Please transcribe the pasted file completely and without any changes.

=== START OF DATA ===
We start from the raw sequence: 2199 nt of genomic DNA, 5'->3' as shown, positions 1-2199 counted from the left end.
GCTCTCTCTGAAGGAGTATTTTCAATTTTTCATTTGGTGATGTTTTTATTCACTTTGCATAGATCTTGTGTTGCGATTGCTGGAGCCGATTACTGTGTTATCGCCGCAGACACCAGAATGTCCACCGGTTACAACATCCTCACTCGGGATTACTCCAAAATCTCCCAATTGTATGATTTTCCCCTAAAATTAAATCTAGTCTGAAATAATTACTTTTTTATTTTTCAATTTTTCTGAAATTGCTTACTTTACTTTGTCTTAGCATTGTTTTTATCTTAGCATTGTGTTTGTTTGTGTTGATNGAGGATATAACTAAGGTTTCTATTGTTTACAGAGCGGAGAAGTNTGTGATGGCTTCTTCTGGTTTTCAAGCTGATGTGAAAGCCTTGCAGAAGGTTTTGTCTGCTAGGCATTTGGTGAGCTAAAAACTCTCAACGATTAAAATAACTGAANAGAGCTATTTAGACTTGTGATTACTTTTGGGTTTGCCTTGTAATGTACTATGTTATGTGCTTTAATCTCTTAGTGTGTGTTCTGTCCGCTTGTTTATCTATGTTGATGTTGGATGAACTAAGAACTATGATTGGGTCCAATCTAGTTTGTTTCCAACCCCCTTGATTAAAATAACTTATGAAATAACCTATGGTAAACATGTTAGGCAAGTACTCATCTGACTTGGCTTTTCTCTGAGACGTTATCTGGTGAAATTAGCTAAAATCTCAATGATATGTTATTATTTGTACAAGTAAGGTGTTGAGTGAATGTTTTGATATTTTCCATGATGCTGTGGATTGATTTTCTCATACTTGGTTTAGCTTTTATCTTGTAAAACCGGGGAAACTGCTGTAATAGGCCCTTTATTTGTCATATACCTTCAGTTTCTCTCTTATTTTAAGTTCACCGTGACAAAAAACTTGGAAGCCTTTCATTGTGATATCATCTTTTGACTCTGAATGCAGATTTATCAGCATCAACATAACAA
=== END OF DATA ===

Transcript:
We start from the raw sequence: 2199 nt of genomic DNA, 5'->3' as shown, positions 1-2199 counted from the left end.
GCTCTCTCTGAAGGAGTATTTTCAATTTTTCATTTGGTGATGTTTTTATTCACTTTGCATAGATCTTGTGTTGCGATTGCTGGAGCCGATTACTGTGTTATCGCCGCAGACACCAGAATGTCCACCGGTTACAACATCCTCACTCGGGATTACTCCAAAATCTCCCAATTGTATGATTTTCCCCTAAAATTAAATCTAGTCTGAAATAATTACTTTTTTATTTTTCAATTTTTCTGAAATTGCTTACTTTACTTTGTCTTAGCATTGTTTTTATCTTAGCATTGTGTTTGTTTGTGTTGATNGAGGATATAACTAAGGTTTCTATTGTTTACAGAGCGGAGAAGTNTGTGATGGCTTCTTCTGGTTTTCAAGCTGATGTGAAAGCCTTGCAGAAGGTTTTGTCTGCTAGGCATTTGGTGAGCTAAAAACTCTCAACGATTAAAATAACTGAANAGAGCTATTTAGACTTGTGATTACTTTTGGGTTTGCCTTGTAATGTACTATGTTATGTGCTTTAATCTCTTAGTGTGTGTTCTGTCCGCTTGTTTATCTATGTTGATGTTGGATGAACTAAGAACTATGATTGGGTCCAATCTAGTTTGTTTCCAACCCCCTTGATTAAAATAACTTATGAAATAACCTATGGTAAACATGTTAGGCAAGTACTCATCTGACTTGGCTTTTCTCTGAGACGTTATCTGGTGAAATTAGCTAAAATCTCAATGATATGTTATTATTTGTACAAGTAAGGTGTTGAGTGAATGTTTTGATATTTTCCATGATGCTGTGGATTGATTTTCTCATACTTGGTTTAGCTTTTATCTTGTAAAACCGGGGAAACTGCTGTAATAGGCCCTTTATTTGTCATATACCTTCAGTTTCTCTCTTATTTTAAGTTCACCGTGACAAAAAACTTGGAAGCCTTTCATTGTGATATCATCTTTTGACTCTGAATGCAGATTTATCAGCATCAACATAACAA